The Snow-Blossoms - (2009)
Clark Ashton Smith
for medium voice and piano
But yestereve the winter trees
Reared leafless, blackly bare,
Their twigs and branches poignant-marked
Upon the sunset-flare.
White-petaled, opens now the dawn,
And in its pallid glow,
Revealed, each leaf-lorn, barren tree
Stands white with flowers of snow.
[ 2 pages, circa 2' 05" ]
Clark Ashton Smith
Clark Ashton Smith (1893-1961) is best known today for his phantasmagorical writings in the genres of fantasy, horror and science-fiction, like those of his literary friend and correspondent, H. P Lovecraft. Smith considered himself primarily a poet, and wrote over 700 poems and prose poems, though he is better remembered for his short stories. Smith was also a self-taught artist whose paintings, drawings and sculptures reflect the phantasmagoric worlds of his fiction. Smith remains one of the most famous contributors to the pulp magazine Weird Tales. This poem is drawn from the collection, The Star-Treader and Other Poems, published by A. M. Robertson (1912).
The setting is polytonal, painted in dynamic shadings of mezzo piano and softer. The density of the triadic chords and the rhythms by which they are played are intended to alter the sense of dynamic change; for the this the score is "under marked." The vocal range is very small, the scale based on F sharp having both major and minor thirds above its seeming tonic.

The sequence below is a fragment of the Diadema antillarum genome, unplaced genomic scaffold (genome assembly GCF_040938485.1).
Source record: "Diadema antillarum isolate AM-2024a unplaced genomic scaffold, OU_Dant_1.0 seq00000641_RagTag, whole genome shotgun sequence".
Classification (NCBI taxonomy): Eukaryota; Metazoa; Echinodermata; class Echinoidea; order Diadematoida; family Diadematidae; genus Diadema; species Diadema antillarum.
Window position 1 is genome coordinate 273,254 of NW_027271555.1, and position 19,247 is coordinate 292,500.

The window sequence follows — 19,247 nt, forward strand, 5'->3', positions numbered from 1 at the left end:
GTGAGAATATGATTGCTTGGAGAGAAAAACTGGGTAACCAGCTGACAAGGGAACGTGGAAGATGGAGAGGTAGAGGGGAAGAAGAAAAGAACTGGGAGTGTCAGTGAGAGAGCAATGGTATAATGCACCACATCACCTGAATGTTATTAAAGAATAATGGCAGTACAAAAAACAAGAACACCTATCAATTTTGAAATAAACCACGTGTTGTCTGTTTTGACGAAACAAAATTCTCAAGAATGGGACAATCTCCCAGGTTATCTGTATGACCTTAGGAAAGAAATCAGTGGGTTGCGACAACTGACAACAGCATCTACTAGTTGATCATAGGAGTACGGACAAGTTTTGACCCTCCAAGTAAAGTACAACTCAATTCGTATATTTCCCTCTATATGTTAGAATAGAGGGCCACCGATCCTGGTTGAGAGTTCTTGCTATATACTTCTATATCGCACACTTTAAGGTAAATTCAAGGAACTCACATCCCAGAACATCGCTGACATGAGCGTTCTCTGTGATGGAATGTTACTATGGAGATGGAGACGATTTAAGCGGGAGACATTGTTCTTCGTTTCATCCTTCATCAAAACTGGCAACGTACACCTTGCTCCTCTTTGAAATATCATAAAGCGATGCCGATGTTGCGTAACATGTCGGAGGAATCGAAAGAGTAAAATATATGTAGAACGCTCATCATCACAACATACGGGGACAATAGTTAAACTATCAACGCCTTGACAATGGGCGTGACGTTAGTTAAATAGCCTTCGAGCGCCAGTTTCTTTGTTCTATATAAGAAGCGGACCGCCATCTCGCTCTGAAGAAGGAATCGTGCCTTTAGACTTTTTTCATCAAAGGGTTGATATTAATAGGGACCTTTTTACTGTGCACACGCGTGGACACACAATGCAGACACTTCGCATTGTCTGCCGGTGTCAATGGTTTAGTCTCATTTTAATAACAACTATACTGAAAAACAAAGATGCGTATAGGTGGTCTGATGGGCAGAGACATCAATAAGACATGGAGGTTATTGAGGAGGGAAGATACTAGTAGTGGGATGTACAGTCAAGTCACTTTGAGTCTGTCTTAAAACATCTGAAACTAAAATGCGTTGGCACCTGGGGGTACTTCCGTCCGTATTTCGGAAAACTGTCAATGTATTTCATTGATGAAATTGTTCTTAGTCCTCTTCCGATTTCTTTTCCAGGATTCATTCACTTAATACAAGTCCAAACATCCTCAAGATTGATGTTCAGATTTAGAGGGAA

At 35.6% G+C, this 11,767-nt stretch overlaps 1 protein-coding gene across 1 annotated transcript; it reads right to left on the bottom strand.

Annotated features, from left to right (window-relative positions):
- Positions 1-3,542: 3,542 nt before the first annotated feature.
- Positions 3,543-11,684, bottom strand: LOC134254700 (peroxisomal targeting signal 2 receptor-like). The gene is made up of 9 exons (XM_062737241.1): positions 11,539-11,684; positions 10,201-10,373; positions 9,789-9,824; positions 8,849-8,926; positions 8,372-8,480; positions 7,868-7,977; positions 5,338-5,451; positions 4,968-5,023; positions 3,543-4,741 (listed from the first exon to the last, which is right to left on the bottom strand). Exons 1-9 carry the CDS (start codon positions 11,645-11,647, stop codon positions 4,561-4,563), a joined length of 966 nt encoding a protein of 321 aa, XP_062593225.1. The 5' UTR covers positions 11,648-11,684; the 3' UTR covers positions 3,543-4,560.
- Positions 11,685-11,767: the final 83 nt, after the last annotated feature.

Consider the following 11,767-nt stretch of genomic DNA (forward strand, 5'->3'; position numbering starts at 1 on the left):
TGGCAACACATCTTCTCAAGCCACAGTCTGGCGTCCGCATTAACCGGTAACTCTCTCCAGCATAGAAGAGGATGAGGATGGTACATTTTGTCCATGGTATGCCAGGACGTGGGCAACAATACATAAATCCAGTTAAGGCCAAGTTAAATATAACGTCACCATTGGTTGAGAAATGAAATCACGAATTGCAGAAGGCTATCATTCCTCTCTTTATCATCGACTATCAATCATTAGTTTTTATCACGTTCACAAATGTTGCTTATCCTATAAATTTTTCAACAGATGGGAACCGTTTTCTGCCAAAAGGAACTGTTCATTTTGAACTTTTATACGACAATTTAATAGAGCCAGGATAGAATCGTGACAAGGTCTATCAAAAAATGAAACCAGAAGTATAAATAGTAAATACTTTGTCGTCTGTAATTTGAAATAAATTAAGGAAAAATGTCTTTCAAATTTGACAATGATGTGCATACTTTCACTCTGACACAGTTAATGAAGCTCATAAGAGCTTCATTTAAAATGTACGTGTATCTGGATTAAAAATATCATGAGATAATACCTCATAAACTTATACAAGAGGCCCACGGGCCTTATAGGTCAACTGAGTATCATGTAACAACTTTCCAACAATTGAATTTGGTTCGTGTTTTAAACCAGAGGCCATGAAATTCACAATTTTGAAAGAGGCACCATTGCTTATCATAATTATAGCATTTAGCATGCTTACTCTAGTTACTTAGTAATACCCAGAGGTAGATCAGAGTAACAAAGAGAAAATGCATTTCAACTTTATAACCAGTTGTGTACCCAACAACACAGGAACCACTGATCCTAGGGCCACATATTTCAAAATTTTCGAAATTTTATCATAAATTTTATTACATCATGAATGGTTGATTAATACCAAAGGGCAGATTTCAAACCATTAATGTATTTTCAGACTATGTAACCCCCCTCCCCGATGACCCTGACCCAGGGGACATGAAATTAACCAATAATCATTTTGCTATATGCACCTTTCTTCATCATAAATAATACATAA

As with the text, the form is strophic though inexactly so. The ending reprises the final text and subject of the poem and this setting -- snow. As I was composing this, there was snow lying across the park beyond our terrace after yesterday's -- "yestereve's" -- snowfall, as the trees there and in the Tiergarten across the river are "blackly bare" in this time of dusk.
The score for The Snow-Blossoms is available as a free PDF download, though any major commercial performance or recording of the work is prohibited without prior arrangement with the composer. Click on the graphic below for this piano-vocal score.